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black women in engineeringThere are still many “Hidden Figures” in the world of technology today. According to a new study, not much has changed since the 1960s era of NASA’s three “human computers,” Katherine Johnson, Dorothy Vaughan, and Mary Jackson

Ignored Potential: A Collaborative Road Map for Increasing African-American Women in Engineering” is a newly released white paper commissioned by the National Society of Black Engineers (NSBE), the Society of Women Engineers (SWE) and the Women in Engineering ProActive Network (WEPAN) which found only “26.3 percent of engineering bachelor’s degrees awarded to African Americans in 2011 went to women, despite the fact that African-American women outnumber African-American men nearly two to one as students in institutions of higher education,” reported The Charleston Chronicle.

“I think the timing is right to release this document,” said NSBE 2013–15 national chair Sossena Wood. “Hollywood has opened the minds of many by releasing ‘Hidden Figures.’ Many leave the movie wondering how can we get more women of color to go into STEM, and I believe this white paper offers an excellent solution.”

Added Trina Fletcher, director of Pre-College Programs for NSBE who is a doctoral candidate in engineering education at Purdue and a contributing author of the “Ignored Potential” report, “This white paper will allow those entities to take advantage of the potential African-American girls and women have as it relates to engineering and other areas of STEM. As we continue to become increasingly diverse as a nation, it is in our best interest to make the inclusion of groups that have historically been excluded a priority. This is especially true for women of the African diaspora, one of the most untapped human resources on this planet. I truly believe ‘Ignored Potential’ will help make that happen.”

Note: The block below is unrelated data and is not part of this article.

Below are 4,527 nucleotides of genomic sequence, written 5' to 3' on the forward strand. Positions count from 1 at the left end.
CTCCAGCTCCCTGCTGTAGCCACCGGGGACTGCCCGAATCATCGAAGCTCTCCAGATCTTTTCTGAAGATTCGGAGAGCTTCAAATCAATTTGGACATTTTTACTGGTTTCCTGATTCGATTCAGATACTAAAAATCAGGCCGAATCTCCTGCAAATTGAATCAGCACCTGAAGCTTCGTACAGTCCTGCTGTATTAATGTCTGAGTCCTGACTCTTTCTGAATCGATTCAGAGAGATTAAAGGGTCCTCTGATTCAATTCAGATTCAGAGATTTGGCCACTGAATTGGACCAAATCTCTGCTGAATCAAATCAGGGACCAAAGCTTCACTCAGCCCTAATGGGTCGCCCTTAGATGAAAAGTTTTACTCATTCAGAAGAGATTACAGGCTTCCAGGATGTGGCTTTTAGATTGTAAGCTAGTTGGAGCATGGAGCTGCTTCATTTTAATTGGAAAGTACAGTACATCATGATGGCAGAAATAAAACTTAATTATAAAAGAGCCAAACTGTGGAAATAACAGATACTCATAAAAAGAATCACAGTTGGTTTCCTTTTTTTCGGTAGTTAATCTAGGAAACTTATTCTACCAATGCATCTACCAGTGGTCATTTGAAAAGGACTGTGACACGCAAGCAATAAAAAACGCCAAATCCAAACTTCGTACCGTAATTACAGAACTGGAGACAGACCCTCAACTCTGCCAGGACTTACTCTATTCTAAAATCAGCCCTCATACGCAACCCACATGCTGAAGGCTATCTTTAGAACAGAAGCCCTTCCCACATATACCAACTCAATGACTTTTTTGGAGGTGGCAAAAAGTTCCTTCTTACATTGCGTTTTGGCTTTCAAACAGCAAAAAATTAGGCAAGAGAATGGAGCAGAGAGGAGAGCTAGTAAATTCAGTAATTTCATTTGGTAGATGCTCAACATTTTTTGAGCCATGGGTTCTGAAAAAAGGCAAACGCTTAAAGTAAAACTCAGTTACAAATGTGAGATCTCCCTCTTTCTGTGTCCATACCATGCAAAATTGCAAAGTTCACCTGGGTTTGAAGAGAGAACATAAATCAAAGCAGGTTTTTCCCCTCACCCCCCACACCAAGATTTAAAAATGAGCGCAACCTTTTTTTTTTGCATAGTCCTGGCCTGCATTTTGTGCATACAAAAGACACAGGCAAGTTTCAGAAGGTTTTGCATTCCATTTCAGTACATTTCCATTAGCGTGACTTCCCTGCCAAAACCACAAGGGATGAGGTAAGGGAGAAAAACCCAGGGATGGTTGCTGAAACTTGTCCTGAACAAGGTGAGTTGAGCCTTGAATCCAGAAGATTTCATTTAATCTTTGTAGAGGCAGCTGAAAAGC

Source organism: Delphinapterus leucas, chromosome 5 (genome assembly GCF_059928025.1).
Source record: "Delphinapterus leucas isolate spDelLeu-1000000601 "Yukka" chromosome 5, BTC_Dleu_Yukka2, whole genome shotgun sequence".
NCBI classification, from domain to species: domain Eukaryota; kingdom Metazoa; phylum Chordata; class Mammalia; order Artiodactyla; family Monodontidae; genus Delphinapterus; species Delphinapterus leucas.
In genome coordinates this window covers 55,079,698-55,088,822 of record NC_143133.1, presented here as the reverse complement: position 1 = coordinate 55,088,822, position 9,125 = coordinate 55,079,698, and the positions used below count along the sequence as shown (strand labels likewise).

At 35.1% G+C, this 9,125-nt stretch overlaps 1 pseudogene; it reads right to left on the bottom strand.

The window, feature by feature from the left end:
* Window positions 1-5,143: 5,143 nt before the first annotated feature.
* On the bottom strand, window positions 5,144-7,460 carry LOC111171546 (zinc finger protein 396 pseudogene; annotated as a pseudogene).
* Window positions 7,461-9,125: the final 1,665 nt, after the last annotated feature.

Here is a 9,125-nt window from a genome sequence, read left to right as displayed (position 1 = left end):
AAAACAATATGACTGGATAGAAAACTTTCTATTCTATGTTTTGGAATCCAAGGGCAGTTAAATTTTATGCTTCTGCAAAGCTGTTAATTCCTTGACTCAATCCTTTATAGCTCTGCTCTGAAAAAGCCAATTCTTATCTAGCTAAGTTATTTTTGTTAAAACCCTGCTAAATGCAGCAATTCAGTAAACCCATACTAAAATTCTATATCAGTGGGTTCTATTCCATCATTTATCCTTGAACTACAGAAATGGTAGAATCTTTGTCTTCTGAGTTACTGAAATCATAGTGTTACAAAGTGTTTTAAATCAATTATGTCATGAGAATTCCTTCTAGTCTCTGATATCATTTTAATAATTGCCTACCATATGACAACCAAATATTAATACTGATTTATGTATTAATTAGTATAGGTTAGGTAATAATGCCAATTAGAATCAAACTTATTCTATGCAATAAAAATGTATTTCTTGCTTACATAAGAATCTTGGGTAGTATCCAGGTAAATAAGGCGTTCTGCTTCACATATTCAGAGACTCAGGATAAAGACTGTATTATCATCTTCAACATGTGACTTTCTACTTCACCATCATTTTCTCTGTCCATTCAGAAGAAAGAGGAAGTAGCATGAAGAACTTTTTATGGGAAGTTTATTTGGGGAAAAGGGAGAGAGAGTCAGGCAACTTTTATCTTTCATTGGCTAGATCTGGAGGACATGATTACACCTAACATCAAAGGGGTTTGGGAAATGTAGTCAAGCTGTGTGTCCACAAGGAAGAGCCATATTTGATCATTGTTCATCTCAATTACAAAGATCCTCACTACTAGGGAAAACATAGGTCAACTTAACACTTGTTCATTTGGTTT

The NSBE has a goal of leading the U.S. to graduate 10,000 Black engineers annually with bachelor’s degrees by 2025. Some strategies for reaching that figure include mentoring, diversity and inclusion training, targeted programming within professional organizations, publicized outreach, and better hiring efforts.

“To get to our 2025 goal, we must continue to challenge prevailing norms and remove barriers to ensure all groups can equally participate in and contribute to the burgeoning fields of engineering,” said NSBE Executive Director Karl W. Reid, Ed.D. “This white paper provides a roadmap to get us there.”

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